Arabian Registry To Require DNA Testing

DNA testing using hair roots will replace blood typing as the Arabian Horse Registry of America's required tool for parentage verification. This will begin with registration of the 2002 foal crop. This announcement follows a similar one by The Jockey Club, which will require DNA testing in Thoroughbreds beginning with the 2001 foal crop. The American Quarter Horse Association required DNA testing of breeding stallions beginning in 1998, of mares born in 1994 and later (before any of their offspring can be registered), and of mares being bred artificially.

Arabian breeders began DNA testing their stallions and mares Aug. 1. The DNA types of breeding horses must be on record so the lab can compare a sire and dam to the DNA type of their offspring and verify the parentage. Blood types and DNA types are not interchangeable.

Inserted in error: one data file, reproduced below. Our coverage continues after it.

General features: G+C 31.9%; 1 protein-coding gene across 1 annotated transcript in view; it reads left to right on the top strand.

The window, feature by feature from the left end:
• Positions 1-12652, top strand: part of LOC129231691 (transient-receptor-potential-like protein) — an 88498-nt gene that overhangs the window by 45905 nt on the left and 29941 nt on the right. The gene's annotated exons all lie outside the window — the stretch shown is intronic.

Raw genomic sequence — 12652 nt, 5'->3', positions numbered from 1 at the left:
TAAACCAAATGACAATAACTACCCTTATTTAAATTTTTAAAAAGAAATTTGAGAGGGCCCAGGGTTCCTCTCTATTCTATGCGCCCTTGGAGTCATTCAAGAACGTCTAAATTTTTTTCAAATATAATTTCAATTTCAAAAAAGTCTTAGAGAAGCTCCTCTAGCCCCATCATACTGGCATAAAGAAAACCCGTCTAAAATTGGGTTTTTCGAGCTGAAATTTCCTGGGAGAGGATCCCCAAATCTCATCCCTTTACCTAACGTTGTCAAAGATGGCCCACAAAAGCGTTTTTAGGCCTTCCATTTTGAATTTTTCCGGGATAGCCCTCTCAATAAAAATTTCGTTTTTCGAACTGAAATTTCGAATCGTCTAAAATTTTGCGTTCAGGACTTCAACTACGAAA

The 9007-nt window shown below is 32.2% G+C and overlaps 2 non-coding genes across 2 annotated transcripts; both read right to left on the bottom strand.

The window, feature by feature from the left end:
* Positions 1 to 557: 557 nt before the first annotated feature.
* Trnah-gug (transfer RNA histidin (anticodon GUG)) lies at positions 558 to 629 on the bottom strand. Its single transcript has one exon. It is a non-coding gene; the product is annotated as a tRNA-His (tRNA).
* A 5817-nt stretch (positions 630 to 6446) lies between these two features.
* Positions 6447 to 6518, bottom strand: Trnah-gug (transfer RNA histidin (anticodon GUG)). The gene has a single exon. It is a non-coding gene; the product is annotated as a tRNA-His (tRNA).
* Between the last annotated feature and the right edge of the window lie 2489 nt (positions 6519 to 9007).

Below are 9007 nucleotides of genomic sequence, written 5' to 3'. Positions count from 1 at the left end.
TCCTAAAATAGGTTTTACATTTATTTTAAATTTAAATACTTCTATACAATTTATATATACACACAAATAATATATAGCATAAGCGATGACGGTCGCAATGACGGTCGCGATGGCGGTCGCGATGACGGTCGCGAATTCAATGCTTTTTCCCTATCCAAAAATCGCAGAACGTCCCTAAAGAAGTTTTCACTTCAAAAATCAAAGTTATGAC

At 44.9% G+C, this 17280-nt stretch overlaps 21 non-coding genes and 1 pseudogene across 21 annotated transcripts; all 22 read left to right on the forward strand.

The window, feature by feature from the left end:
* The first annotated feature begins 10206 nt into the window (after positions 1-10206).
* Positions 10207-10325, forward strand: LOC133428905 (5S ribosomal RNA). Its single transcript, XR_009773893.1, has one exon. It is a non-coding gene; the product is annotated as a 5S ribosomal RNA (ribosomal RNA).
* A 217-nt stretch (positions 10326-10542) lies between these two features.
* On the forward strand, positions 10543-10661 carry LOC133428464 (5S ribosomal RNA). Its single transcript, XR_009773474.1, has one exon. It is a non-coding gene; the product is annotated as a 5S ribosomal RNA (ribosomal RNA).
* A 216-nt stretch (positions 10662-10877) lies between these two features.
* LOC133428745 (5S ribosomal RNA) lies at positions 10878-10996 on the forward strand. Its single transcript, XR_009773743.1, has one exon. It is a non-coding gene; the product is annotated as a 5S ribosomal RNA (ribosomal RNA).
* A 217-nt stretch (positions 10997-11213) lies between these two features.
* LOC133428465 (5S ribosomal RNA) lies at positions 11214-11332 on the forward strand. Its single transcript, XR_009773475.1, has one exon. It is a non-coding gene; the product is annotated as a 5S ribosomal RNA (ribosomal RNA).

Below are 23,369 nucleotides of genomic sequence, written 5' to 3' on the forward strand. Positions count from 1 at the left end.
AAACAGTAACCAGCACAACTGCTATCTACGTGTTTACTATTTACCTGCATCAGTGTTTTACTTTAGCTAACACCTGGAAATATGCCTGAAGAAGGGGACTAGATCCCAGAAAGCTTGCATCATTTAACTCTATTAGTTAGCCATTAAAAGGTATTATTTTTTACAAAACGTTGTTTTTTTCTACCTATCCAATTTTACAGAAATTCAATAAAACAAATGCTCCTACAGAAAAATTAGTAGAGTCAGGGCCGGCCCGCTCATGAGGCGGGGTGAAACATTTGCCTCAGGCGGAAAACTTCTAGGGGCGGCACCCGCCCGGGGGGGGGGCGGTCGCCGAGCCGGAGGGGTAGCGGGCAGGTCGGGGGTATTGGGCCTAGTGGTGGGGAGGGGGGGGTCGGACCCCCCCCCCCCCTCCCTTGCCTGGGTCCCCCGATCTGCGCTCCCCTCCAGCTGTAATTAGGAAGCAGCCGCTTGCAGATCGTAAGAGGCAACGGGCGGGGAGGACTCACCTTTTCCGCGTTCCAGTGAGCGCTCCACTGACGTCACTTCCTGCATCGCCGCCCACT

The Arabian Registry is offering an incentive to encourage owners to test horses now. Through Dec. 31, 2001, the DNA test fee for a breeding animal which has been blood typed is significantly reduced. Foals born before 2002 can be registered using DNA testing, but only if DNA types of the parents are on permanent record.

Horses which should be typed now include any stallion or mare which currently is breeding or will produce foals in 2002 and beyond. Geldings need not be tested unless their semen has been stored or they produced unregistered offspring prior to castration.

To request DNA test kits, contact The Registry, PO Box 173886, Denver, Colo. 80234; or visit www.theregistry. org.

About the Author

Stephanie L. Church, Editor-in-Chief

Stephanie L. Church, Editor-in-Chief, received a B.A. in Journalism and Equestrian Studies from Averett College in Danville, Virginia. A Pony Club and 4-H graduate, her background is in eventing, and she is schooling her recently retired Thoroughbred racehorse, Happy, toward a career in that discipline. She also enjoys traveling, photography, cycling, and cooking in her free time.

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